Madden NFL 20 Review

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Madden NFL 20 Review

By Sam Rector, Assistant Reporter

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A few months ago, the video game Madden NFL 20 was released by EA Sports for PS4, XBox, and Microsoft Windows. People have grown wary of the franchise and EA in general, but I’m here to tell you this Madden is worth the buy. 

I’ll be the first to tell you I wasn’t a fan of Madden 19. Last year’s edition was faulty in many ways and that started with its play style. Running the ball was difficult, if not downright impossible. I felt like I was moving through molasses, even when I was feeding the ball to the likes of Saquon Barkley. So, I would have to resort to a game plan that consisted of only passing, and even passing was slow. In short, the game just wasn’t fun. 

After this dreadful experience, I was considering skipping Madden 20. However, I learned of the fundamental changes made to the game and I decided to give it a try. That was a good decision. I’ve thoroughly enjoyed playing over the past few weeks. Here’s why. 

First off, gone are the days where running the ball is impossible. Whether you go with an elusive or power back, ripping off big chunks of yardage on the ground is incredibly fun. That’s not the only improved part of the game, though. Passing and defense has also been refined. This is because of X-Factors. EA implemented the X-Factor system for the first time this year. An X-Factor is a player that can impact the game in huge ways. For instance, if Julio Jones catches three balls for 20+ yards each, he becomes virtually unstoppable until he drops a pass, which takes him out of the zone. There are defensive X-Factors, too, like Bobby Wagner, J.J. Watt, and Derwin James. Overall, X-Factors make the game exciting. You can dominate with them in the video game just like they dominate in real life. 

With the new X-Factor system came a new game mode. This mode is called Superstar KO, in which you play against online competitors in an elimination-style game. You start by picking a play style for your squad, which will determine who is on your team. Then, you pick three superstars to join your team based on the play style you’ve already picked. After you’re team is set, you have to score a touchdown against an online opponent and prevent your opponent from scoring as well. If you do this successfully, you move to the second round. You choose another superstar, and then play a new opponent. This cycle repeats until you lose and have to start over again. I personally find this mode very fun because I enjoy building super teams. If you like this style of play, then Superstar KO is for you.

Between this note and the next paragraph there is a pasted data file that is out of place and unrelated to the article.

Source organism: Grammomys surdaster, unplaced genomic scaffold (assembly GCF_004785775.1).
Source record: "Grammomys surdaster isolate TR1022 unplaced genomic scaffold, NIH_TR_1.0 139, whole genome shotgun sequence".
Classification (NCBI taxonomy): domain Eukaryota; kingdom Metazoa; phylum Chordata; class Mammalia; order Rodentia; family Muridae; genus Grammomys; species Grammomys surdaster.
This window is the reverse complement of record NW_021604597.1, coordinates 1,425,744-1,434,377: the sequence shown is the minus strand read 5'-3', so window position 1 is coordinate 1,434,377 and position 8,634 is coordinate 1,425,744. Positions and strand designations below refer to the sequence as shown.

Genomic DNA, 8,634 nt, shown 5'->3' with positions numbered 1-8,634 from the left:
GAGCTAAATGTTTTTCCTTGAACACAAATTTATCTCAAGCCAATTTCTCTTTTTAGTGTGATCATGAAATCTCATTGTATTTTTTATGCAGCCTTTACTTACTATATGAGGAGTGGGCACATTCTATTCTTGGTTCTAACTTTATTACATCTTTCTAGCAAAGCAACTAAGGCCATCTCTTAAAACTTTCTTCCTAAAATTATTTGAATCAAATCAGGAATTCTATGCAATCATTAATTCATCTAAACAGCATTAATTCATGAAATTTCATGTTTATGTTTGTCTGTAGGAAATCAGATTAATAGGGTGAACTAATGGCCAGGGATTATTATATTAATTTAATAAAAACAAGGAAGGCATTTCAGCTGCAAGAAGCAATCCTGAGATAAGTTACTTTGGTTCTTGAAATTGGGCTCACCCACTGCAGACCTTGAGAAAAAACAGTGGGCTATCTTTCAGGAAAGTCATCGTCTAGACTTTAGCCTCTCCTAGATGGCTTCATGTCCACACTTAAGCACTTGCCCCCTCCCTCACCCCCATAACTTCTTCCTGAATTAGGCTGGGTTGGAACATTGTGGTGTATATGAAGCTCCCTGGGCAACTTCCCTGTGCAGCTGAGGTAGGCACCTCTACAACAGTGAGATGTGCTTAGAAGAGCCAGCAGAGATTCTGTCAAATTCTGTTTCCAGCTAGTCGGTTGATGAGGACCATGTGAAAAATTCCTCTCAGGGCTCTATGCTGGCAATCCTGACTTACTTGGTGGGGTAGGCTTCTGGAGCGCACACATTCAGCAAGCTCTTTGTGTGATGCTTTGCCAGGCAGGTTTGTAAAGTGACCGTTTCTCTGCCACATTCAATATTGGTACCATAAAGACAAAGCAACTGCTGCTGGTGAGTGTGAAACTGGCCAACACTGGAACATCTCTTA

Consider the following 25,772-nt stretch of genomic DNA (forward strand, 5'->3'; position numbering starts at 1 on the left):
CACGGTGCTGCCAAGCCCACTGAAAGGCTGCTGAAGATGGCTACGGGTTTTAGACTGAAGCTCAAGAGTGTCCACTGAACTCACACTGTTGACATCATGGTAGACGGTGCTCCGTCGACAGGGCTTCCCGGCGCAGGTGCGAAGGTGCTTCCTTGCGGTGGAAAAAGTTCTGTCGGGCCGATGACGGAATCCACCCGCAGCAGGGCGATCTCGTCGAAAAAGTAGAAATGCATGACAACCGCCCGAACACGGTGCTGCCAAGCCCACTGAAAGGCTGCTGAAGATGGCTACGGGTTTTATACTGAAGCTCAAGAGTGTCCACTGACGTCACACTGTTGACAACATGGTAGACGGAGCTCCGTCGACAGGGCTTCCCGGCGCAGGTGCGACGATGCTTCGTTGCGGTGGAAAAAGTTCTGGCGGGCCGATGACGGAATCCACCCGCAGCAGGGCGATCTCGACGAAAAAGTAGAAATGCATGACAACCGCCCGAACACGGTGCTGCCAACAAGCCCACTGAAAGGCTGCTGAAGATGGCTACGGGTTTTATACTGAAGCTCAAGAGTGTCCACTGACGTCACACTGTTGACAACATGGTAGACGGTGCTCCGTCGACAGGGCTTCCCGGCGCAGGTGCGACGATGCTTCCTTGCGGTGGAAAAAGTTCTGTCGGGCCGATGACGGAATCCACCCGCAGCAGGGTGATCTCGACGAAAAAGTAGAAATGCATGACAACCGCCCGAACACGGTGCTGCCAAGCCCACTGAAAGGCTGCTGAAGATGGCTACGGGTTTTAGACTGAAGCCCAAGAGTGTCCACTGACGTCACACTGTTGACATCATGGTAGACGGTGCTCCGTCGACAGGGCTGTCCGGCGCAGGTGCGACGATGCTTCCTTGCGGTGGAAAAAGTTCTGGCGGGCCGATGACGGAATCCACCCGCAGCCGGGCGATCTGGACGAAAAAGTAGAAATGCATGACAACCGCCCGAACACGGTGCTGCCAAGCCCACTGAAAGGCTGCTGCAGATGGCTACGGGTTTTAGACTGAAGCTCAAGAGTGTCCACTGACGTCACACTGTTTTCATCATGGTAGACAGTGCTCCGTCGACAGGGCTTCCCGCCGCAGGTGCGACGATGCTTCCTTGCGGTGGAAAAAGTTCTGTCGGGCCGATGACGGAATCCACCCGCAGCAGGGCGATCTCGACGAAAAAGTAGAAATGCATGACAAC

Another new experience is QB1: Face of the Franchise. Madden has incorporated campaigns like this before, but none as awesome as this. You start by creating your quarterback. As a five-star recruit, you get to choose the college you want to attend, where you’re promised the starting job. However, the #1 recruit in the nation decommits and also chooses your school. However, instead of transferring you stick it out until senior year, where this #1 recruit gets hurt right before the College Football Playoff. So, with no snaps to your name, you make your first start in the CFP semifinals. I love that they included some college ball this year, since everyone in the sports-gaming world wants a NCAAF video game. After you play through the CFP, you go the NFL Scouting Combine, where you participate in various accuracy drills. After this comes the draft and then the pros. It’s up to you to keep your job and upgrade your player from there. It’s another great mode that can provide hours of entertainment. 

Madden’s flagship program, Ultimate Team, also got some upgrades. I prefer to stay away from MUT because of the microtransactions, but I’ve heard EA has made it easier to upgrade teams. MUT is an undoubtedly fun mode, but it required either a lot of time or a lot of money to have a good team. Simply put, the goal of MUT is to upgrade your team to its maximum capacity. This created a pay-to-play mentality, where people would buy better players. So, the people without the means to upgrade were kicked to the curb. Now, EA implemented new challenges that make it easier to upgrade. Again, I’m not saying this from personal experience, but it does sound like EA made a conscious effort to improve MUT. 

Finally, I can talk about my favorite mode. I love Franchise mode. Specifically, fantasy drafts in Franchise. I like drafting my own team and trying to win a Super Bowl with that team. EA didn’t make many changes to Franchise, but why make changes to such a perfect game mode? If you haven’t tried a fantasy draft in Franchise, I recommend you do so in Madden 20. 

So, if you’ve heard the hype around Madden 20, believe it. It’s a ton better than Madden 19, and I’d recommend it to any football-loving XBox or PS4 player.

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